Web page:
Quantification of myenteric neuron number has been a problematic technical hurdle. Unlike brain nuclei that are anatomically well demarcated, the fishnet-like architecture of the MP does not lend itself to traditional quantitative techniques such as stereology. Most of the available data have come from ‘whole mount’ preparations of surgically obtained specimens . There are several limitations to this approach, including limited availability of and access to tissue; time-sensitive, labor-intensive, technically challenging preparation techniques; difficulties associated with immunostaining in thick sections of GI tissue; and lack of clarity as to how to appropriately report results (neurons per ganglia, neurons per square mm, etc.). The first two issues have been particularly limiting.
In contrast, using paraffin-embedded material allows tissue specimens to be easily stored and handled without excessive care and to be made quickly available from archival collections, such as the Banner Sun Health Research Institute Brain and Body Donation Program used for this study. In addition, routine hematoxylin–eosin staining can be used to screen out samples not appropriate for analysis due to pathologies unrelated to the subject of investigation. Several studies have been performed on paraffin sections to evaluate the organization of the myenteric plexus [5, 9, 24] and to obtain relative proportions of myenteric neurochemical phenotypes in humans and other mammals [3, 38]. The quantitative method used in this study was described recently to provide accurate detection and reliable quantification of immunolabeled myenteric ganglion cells in human colon [10, 26, 57]. There was very close agreement between our results and those of Ippolito et al.  indicating this method is valid, reproducible, and provides a reliable indication of myenteric neuron density in the colon. Our results also indicate that it is generalizable to other segments of the GI tract. In addition to the colon, there was a clear linear relationship between neuron number and ganglion area in the stomach and duodenum.
There was no difference in myenteric neuron density between PD patients and controls. More specifically, there was no difference in either total myenteric neurons or individual neurochemical phenotypes (NO, VIP, TH) in stomach, duodenum, or colon. Furthermore, there was no relative difference in NO, VIP, or TH neurons in any GI segment, indicating that there is no selective vulnerability of any individual myenteric neuron subtype in PD. Although cholinergic neurons were not specifically measured in this study, given their high density in the MP, any alteration would have been reflected in total and relative neuron counts.
Importantly, there was no difference in myenteric neuron density between groups regardless of whether it was measured in neurons per ganglion area or neurons per length of intestine. It is unclear how a myenteric ganglion is remodeled in the face of neurodegeneration. Hypothetically, if a myenteric neuron degenerates and the ganglion remains the same size, density per ganglion area would decrease. Conversely, if the ganglion area shrinks in a compensatory manner after neuronal death, there would be no alteration in density per area and a resulting erroneous conclusion that neurons were unaffected. Our similar results regardless of method indicate that myenteric neurons are truly preserved in this sample of PD patients.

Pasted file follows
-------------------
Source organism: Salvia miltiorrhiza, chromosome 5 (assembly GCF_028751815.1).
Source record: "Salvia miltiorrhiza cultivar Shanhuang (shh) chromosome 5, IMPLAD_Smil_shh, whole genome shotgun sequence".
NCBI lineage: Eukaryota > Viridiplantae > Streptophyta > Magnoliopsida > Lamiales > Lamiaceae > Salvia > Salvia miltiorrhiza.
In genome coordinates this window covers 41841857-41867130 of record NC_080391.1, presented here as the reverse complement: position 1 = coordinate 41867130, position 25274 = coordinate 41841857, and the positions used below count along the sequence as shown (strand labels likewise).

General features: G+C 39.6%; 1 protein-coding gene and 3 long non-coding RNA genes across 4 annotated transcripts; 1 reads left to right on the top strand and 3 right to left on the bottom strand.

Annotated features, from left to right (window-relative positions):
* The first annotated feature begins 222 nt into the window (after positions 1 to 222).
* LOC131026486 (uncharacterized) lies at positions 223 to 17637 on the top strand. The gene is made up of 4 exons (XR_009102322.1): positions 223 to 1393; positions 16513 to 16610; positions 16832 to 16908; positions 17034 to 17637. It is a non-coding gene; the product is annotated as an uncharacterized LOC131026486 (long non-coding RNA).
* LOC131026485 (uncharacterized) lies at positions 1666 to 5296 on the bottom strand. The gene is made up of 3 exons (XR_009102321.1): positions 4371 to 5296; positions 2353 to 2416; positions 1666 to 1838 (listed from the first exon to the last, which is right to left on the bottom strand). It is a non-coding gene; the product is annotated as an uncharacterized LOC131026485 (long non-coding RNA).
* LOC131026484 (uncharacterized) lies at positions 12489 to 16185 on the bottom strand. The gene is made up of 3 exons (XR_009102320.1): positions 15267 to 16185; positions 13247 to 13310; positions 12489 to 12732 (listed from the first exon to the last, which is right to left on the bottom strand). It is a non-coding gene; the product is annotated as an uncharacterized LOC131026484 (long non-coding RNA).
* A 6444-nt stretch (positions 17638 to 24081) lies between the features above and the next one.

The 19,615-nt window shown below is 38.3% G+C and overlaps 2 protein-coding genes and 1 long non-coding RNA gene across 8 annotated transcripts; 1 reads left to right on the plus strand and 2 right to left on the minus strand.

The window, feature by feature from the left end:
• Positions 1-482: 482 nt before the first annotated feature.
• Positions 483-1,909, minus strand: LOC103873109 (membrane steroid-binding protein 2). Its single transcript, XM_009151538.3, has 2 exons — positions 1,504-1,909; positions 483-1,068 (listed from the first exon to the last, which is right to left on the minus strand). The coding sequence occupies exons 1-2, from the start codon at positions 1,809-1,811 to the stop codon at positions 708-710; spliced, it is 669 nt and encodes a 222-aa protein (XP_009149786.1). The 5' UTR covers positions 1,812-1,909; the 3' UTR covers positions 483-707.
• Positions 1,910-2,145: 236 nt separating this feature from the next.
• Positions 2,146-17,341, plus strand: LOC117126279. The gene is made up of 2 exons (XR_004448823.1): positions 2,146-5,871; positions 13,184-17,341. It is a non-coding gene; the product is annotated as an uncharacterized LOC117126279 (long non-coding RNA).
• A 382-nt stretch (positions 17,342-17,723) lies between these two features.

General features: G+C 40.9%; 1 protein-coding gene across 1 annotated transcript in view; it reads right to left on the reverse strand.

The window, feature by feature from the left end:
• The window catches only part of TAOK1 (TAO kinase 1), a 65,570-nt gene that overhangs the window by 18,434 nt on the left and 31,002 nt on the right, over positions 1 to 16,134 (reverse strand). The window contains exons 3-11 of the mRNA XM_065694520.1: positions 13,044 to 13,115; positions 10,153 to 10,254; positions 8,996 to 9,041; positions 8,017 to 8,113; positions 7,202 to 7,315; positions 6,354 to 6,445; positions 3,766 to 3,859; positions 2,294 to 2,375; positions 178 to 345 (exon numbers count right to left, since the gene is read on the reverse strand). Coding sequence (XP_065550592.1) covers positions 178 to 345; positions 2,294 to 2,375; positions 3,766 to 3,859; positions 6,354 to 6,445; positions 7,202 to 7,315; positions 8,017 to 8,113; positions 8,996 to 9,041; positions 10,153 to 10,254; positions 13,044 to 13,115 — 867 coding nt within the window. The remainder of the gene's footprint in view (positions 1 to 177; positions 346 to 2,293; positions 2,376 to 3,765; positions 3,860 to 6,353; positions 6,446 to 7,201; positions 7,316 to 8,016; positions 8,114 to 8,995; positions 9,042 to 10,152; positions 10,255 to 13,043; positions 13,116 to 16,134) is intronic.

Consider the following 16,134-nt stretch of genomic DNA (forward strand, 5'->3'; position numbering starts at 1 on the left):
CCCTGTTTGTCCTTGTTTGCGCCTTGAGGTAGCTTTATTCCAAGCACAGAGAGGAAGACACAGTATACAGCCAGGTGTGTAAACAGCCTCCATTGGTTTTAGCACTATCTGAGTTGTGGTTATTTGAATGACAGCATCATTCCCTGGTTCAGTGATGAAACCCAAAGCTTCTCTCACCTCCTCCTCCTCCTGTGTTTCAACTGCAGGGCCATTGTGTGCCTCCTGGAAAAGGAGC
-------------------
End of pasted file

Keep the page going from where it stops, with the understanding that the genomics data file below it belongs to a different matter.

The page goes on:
As with every study of this type, our ability to detect a statistical difference was limited by available samples and inherent variability of the data. Based on sample size and a coefficient of variation in the data of 20–25 %, the power to detect a 30 % difference in myenteric neuron density in these experiments was greater than 90 %; the power to detect a 10 % difference was about 30 %. The variability observed in this series is consistent with that expected for biological samples. A larger sample size is always desirable; however, samples were limited by the tissue collection biases that the Banner Sun Health Research Institute’s Brain and Body Donation Program was created to address. Given the labor-intensive nature of these experiments and analyses, expectation for future studies using a greater number of samples should be tempered. Fortunately, since there was essentially complete overlap of values from PD and control cases, the chance that even a small physiologically relevant difference was missed (type II error) is low.
The preservation of myenteric neurons was in marked contrast to extensive loss of dopamine neurons in the substantia nigra from the same PD individuals. The finding that myenteric neuron density is normal even in this population with advanced PD strongly suggests that myenteric neuron loss is not a feature of PD.
On the surface, this contradicts a widely cited paper by Singaram and collaborators  that reported massive dopamine neuron loss in the colonic myenteric plexus of PD patients. However, that conclusion was based primarily on dopamine immunohistochemistry, which is not a valid technique for identification of dopamine or dopamine neurons in situ. In the same study, there was no change in tyrosine hydroxylase immunohistochemistry. Based on that and the results of the present study, it is highly likely that the dopaminergic neuronal loss they reported was an experimental artifact.